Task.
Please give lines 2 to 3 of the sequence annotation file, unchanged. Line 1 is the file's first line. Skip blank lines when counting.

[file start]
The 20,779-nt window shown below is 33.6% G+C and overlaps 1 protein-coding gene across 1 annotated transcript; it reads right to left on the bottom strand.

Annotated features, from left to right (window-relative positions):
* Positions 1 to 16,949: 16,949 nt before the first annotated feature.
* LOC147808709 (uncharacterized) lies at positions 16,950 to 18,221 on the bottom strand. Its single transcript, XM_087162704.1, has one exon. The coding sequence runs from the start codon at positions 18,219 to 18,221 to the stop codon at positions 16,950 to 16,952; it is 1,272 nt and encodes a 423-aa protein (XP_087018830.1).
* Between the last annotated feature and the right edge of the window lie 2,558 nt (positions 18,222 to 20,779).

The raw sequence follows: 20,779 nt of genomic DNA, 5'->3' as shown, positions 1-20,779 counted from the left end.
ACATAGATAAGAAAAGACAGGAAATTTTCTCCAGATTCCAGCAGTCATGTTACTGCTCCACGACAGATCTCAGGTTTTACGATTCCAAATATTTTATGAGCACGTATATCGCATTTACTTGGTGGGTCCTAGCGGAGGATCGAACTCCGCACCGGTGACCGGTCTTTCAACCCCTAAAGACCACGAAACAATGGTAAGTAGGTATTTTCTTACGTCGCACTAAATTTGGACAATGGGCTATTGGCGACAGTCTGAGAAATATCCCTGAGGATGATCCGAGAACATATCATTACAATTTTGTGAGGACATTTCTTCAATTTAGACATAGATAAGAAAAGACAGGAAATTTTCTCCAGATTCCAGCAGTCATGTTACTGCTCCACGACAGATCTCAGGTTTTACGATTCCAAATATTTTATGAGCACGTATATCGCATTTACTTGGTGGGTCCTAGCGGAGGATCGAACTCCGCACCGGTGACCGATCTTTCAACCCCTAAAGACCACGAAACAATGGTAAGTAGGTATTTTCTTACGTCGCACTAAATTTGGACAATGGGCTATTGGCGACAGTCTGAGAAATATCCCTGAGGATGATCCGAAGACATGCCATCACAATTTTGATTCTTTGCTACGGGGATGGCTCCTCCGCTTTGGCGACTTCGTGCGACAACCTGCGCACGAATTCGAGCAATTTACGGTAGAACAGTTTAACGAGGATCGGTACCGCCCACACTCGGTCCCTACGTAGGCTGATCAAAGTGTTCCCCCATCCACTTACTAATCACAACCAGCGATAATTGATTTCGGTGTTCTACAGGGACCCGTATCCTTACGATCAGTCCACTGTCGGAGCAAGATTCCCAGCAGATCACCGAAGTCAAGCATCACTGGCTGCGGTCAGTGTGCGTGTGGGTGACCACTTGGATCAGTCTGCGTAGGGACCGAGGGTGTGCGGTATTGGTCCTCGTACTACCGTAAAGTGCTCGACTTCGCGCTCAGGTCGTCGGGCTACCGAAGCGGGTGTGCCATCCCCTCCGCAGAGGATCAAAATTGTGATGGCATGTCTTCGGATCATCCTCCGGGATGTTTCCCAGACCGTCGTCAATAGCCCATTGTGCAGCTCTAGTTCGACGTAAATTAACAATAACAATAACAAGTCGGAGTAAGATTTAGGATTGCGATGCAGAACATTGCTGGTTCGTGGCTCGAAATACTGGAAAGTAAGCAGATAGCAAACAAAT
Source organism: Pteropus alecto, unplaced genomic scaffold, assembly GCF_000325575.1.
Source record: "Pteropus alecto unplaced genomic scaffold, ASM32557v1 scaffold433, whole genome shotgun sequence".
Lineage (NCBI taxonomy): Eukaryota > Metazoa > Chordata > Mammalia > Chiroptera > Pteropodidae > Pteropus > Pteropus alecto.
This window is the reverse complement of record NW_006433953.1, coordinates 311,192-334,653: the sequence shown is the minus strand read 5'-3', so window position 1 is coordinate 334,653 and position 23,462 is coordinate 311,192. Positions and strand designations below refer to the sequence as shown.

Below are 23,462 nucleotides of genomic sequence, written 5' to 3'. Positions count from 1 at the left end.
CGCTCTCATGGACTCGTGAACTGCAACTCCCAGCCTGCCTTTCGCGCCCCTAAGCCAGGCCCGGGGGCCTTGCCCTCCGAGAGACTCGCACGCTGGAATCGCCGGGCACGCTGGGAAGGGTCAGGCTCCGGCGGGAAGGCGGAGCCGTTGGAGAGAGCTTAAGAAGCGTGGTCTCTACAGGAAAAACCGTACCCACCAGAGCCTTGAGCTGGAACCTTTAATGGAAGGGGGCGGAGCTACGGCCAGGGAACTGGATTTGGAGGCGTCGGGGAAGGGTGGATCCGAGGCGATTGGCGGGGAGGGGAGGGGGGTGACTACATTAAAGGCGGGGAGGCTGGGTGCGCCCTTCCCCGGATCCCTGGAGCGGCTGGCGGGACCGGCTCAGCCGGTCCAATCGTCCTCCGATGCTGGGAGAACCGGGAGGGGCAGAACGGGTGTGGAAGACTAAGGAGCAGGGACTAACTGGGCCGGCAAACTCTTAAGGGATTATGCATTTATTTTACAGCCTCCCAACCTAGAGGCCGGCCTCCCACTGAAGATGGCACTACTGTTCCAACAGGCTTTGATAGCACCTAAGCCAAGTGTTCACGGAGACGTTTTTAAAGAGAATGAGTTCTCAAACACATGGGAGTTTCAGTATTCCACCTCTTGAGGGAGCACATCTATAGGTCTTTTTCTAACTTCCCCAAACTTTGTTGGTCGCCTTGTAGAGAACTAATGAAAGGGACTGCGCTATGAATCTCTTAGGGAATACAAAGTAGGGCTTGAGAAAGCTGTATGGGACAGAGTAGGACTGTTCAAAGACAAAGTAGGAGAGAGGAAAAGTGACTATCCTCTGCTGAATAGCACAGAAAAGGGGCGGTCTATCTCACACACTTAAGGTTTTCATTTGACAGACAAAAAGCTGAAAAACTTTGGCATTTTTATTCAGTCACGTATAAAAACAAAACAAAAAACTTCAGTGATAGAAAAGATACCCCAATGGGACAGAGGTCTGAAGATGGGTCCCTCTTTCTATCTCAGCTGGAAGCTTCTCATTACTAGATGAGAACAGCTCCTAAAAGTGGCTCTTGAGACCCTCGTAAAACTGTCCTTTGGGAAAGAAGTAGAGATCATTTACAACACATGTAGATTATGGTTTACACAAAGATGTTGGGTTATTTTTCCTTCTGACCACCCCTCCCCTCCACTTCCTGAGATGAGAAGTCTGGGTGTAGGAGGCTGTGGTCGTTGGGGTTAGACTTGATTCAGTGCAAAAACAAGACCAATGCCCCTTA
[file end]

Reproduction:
Annotated features, from left to right (window-relative positions):
* Positions 1 to 16,949: 16,949 nt before the first annotated feature.